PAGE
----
Grenfell Tower aftermath: Great Western Hospital sends cladding for fire tests
Last Friday (July 28) a sample of aluminium based cladding from one part of the main Great Western Hospital building was sent for fire safety tests.
In the fall-out from the terrible fire that engulfed the Grenfell Tower and killed so many, checks are being made on all NHS buildings.
The GWH cladding is from the bow-fronted part of the building and the courtyard. The cladding that has to be tested is installed around the administrative offices. None of the hospital's wards, theatres or clinics are affected.
A section of aluminium based cladding from the Swindon Intermediate Care Centre - which is on the GWH site, but is owned by NHS Property Services - was taken away for testing on July 19.
With cladding from so many buildings being tested, it is not clear when the results will be available.
Savernake Hospital, which is owned by GWH, has been confirmed to have steel cladding, which is fire safe. Steel cladding has also been confirmed on the four storey Brunel Treatment Centre on the GWH site.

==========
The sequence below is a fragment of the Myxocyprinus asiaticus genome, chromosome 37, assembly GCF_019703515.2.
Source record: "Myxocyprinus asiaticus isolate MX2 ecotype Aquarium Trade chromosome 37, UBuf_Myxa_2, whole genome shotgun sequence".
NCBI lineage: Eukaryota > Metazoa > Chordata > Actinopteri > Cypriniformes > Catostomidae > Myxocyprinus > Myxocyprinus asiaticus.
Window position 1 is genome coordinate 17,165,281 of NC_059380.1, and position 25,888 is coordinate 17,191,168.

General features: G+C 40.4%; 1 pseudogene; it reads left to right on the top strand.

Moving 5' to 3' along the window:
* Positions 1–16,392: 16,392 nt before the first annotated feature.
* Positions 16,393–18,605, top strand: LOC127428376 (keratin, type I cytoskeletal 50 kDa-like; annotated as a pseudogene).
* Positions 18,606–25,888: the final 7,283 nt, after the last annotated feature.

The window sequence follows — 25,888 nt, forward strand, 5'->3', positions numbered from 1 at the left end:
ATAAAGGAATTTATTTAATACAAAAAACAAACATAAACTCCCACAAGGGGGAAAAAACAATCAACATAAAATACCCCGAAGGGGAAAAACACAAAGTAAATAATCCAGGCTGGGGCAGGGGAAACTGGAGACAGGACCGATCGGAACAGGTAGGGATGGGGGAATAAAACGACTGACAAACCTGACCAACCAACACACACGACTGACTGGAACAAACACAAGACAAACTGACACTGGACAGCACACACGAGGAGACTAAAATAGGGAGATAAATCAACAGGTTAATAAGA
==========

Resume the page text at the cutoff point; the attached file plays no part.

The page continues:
A general fire safety inspection of the whole GWH site took place on July 7. A full inspection of Savernake Hospital will take place on August 4.
If the cladding on the main GWH proves not to meet fire safety standards, it will almost certainly be the responsibility of the holder of the hospital's PFI contract to replace it.
Only yesterday it was announced that Oxford's John Radcliffe Hospital was closing its trauma unit to in-patients while cladding was changed - and other serious fire safety issues were addressed.
A fire safety report on the three-storey building noted that inadequacies in its alarm system and escape plan would on their own have led to closure. The structural changes and new cladding may take up to a year to complete.